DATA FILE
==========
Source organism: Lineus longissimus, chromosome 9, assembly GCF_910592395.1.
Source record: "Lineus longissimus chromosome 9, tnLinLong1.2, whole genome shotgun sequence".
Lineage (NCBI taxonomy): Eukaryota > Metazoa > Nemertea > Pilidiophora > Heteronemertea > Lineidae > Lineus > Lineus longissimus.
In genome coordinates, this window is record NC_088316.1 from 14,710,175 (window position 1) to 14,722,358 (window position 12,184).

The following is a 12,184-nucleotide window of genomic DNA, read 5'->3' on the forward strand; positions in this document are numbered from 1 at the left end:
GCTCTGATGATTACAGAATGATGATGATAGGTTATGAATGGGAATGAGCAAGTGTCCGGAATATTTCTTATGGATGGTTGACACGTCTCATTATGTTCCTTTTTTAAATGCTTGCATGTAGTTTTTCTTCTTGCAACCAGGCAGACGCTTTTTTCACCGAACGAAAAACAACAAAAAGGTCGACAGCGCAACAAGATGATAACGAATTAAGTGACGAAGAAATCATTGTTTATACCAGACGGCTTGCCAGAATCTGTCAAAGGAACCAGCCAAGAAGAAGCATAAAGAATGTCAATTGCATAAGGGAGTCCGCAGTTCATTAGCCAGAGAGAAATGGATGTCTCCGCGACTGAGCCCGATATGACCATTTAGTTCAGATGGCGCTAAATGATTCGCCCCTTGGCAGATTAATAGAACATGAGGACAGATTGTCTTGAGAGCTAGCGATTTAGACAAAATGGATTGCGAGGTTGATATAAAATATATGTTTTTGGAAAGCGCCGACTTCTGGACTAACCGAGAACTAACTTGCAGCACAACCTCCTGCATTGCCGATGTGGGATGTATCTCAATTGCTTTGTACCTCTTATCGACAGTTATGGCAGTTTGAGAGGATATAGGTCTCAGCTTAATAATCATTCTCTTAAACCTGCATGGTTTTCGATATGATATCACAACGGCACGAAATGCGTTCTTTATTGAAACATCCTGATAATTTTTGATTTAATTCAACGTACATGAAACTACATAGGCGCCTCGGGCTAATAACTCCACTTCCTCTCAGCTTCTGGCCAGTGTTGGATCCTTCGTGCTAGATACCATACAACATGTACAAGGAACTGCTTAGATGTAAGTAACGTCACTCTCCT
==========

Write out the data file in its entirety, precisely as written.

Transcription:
Source organism: Lineus longissimus, chromosome 9, assembly GCF_910592395.1.
Source record: "Lineus longissimus chromosome 9, tnLinLong1.2, whole genome shotgun sequence".
Lineage (NCBI taxonomy): Eukaryota > Metazoa > Nemertea > Pilidiophora > Heteronemertea > Lineidae > Lineus > Lineus longissimus.
In genome coordinates, this window is record NC_088316.1 from 14,710,175 (window position 1) to 14,722,358 (window position 12,184).

The following is a 12,184-nucleotide window of genomic DNA, read 5'->3' on the forward strand; positions in this document are numbered from 1 at the left end:
GCTCTGATGATTACAGAATGATGATGATAGGTTATGAATGGGAATGAGCAAGTGTCCGGAATATTTCTTATGGATGGTTGACACGTCTCATTATGTTCCTTTTTTAAATGCTTGCATGTAGTTTTTCTTCTTGCAACCAGGCAGACGCTTTTTTCACCGAACGAAAAACAACAAAAAGGTCGACAGCGCAACAAGATGATAACGAATTAAGTGACGAAGAAATCATTGTTTATACCAGACGGCTTGCCAGAATCTGTCAAAGGAACCAGCCAAGAAGAAGCATAAAGAATGTCAATTGCATAAGGGAGTCCGCAGTTCATTAGCCAGAGAGAAATGGATGTCTCCGCGACTGAGCCCGATATGACCATTTAGTTCAGATGGCGCTAAATGATTCGCCCCTTGGCAGATTAATAGAACATGAGGACAGATTGTCTTGAGAGCTAGCGATTTAGACAAAATGGATTGCGAGGTTGATATAAAATATATGTTTTTGGAAAGCGCCGACTTCTGGACTAACCGAGAACTAACTTGCAGCACAACCTCCTGCATTGCCGATGTGGGATGTATCTCAATTGCTTTGTACCTCTTATCGACAGTTATGGCAGTTTGAGAGGATATAGGTCTCAGCTTAATAATCATTCTCTTAAACCTGCATGGTTTTCGATATGATATCACAACGGCACGAAATGCGTTCTTTATTGAAACATCCTGATAATTTTTGATTTAATTCAACGTACATGAAACTACATAGGCGCCTCGGGCTAATAACTCCACTTCCTCTCAGCTTCTGGCCAGTGTTGGATCCTTCGTGCTAGATACCATACAACATGTACAAGGAACTGCTTAGATGTAAGTAACGTCACTCTCCT